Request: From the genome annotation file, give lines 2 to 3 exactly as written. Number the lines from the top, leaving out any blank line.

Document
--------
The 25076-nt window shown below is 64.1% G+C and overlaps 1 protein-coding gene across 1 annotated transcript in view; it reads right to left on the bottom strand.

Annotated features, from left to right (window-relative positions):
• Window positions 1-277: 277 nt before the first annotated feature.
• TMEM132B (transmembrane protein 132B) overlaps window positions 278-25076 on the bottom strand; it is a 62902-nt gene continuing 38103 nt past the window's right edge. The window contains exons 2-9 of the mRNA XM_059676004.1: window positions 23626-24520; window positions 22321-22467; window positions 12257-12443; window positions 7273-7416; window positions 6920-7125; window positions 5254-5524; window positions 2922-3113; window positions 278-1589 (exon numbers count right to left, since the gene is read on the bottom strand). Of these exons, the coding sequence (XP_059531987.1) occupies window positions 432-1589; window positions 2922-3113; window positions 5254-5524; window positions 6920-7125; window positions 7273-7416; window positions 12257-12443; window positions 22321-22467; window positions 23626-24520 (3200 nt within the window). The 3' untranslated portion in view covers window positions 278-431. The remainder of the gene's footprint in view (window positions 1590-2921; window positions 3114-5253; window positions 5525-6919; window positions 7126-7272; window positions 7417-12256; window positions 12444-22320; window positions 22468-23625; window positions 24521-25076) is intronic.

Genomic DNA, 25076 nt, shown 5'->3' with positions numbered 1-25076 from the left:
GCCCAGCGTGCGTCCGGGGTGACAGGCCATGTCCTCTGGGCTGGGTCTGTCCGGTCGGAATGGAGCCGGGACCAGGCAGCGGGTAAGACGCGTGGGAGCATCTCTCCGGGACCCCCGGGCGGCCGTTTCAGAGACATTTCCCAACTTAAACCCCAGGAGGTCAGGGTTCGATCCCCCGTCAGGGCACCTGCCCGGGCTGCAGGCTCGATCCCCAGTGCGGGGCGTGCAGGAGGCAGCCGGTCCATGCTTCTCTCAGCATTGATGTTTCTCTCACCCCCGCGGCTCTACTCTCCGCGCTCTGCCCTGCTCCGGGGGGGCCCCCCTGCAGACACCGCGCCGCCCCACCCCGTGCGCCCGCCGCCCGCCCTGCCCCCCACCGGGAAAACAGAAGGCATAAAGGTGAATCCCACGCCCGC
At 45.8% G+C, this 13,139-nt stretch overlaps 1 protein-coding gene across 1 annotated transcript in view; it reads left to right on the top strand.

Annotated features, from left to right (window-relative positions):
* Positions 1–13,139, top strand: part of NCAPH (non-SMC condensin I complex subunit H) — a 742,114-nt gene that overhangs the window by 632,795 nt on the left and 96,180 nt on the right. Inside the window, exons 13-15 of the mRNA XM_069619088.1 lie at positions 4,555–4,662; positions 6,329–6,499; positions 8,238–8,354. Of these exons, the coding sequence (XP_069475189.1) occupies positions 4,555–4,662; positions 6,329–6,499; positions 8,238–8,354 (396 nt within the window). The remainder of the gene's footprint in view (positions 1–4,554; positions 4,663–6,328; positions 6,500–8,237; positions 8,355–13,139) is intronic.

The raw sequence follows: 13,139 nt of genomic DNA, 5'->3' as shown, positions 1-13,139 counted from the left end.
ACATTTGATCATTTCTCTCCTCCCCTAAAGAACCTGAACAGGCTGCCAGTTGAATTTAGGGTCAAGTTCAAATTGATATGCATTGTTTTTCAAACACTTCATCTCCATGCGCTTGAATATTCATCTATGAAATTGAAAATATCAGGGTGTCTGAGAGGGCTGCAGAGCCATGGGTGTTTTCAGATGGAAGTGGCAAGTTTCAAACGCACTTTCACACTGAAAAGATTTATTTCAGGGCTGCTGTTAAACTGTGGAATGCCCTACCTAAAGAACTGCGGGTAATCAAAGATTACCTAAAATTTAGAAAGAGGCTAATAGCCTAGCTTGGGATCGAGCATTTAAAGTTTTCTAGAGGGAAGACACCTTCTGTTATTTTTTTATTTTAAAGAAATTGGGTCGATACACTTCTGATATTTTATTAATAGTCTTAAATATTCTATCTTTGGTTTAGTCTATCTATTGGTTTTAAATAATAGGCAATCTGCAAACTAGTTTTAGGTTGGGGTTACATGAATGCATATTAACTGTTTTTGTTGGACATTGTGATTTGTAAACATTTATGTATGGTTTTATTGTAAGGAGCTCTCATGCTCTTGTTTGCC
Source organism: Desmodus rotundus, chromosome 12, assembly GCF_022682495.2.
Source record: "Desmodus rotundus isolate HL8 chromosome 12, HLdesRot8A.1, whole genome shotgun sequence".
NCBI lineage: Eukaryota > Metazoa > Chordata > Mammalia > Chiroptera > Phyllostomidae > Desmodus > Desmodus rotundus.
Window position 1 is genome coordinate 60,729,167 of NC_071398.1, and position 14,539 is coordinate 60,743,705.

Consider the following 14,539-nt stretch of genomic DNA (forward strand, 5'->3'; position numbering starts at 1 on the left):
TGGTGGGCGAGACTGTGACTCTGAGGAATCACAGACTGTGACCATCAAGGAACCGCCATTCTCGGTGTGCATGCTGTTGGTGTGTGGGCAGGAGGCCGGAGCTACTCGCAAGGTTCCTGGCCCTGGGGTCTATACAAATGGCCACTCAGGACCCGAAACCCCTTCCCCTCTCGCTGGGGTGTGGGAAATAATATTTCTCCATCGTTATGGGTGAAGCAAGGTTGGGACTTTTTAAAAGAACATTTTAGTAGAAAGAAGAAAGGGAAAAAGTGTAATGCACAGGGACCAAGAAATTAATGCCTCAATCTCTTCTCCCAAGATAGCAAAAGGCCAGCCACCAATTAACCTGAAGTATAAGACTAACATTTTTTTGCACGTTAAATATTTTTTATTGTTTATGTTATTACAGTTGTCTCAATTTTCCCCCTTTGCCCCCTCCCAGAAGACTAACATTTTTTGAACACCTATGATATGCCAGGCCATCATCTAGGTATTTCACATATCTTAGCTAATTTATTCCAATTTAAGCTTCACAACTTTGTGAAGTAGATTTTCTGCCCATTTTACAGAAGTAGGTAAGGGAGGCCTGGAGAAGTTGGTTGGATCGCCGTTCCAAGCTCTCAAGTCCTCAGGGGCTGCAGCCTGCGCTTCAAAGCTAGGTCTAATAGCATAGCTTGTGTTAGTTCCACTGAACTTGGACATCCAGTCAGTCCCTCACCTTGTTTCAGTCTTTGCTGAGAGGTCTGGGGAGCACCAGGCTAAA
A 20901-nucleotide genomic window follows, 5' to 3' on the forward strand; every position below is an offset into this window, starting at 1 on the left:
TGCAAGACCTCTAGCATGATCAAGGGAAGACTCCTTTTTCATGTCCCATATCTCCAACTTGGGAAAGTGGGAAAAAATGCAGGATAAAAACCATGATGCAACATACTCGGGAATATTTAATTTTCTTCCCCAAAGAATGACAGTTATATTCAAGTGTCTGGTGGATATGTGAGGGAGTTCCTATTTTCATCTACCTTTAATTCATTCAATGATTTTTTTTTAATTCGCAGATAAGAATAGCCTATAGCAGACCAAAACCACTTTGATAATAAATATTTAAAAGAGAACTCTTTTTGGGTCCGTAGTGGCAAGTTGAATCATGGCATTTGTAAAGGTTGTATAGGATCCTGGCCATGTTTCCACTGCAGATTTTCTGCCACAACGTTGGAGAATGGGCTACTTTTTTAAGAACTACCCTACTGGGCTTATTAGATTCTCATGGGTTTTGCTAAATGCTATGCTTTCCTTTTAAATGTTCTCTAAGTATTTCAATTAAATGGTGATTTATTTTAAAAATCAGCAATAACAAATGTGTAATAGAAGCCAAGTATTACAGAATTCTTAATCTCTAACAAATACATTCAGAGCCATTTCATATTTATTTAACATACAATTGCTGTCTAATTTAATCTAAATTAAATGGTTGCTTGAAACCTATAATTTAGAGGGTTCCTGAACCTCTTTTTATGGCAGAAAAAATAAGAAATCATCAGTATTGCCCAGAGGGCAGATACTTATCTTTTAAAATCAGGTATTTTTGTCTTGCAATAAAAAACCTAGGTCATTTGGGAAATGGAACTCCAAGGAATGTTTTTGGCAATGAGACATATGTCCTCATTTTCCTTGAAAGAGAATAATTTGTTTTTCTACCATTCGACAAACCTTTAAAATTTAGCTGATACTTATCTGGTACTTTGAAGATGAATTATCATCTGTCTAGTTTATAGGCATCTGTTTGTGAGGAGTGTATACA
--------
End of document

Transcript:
Annotated features, from left to right (window-relative positions):
• Window positions 1-277: 277 nt before the first annotated feature.